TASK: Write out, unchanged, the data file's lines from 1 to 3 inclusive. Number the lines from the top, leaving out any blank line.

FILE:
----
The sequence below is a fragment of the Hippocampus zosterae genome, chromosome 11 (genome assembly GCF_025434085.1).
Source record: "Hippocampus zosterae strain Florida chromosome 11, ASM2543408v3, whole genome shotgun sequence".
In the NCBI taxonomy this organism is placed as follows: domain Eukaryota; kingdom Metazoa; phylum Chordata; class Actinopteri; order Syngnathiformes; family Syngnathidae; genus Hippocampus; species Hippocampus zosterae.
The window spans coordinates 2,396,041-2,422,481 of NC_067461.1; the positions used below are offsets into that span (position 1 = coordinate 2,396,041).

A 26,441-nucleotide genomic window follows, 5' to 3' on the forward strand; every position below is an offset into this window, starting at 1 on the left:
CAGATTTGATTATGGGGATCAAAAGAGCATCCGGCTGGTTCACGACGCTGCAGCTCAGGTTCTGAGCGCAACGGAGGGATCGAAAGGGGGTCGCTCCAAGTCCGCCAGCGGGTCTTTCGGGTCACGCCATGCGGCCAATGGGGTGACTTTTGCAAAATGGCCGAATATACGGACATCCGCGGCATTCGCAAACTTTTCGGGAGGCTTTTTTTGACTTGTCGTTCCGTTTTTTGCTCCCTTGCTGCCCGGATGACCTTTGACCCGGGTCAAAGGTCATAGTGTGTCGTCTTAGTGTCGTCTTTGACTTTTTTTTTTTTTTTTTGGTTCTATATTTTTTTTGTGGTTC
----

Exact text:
The sequence below is a fragment of the Hippocampus zosterae genome, chromosome 11 (genome assembly GCF_025434085.1).
Source record: "Hippocampus zosterae strain Florida chromosome 11, ASM2543408v3, whole genome shotgun sequence".
In the NCBI taxonomy this organism is placed as follows: domain Eukaryota; kingdom Metazoa; phylum Chordata; class Actinopteri; order Syngnathiformes; family Syngnathidae; genus Hippocampus; species Hippocampus zosterae.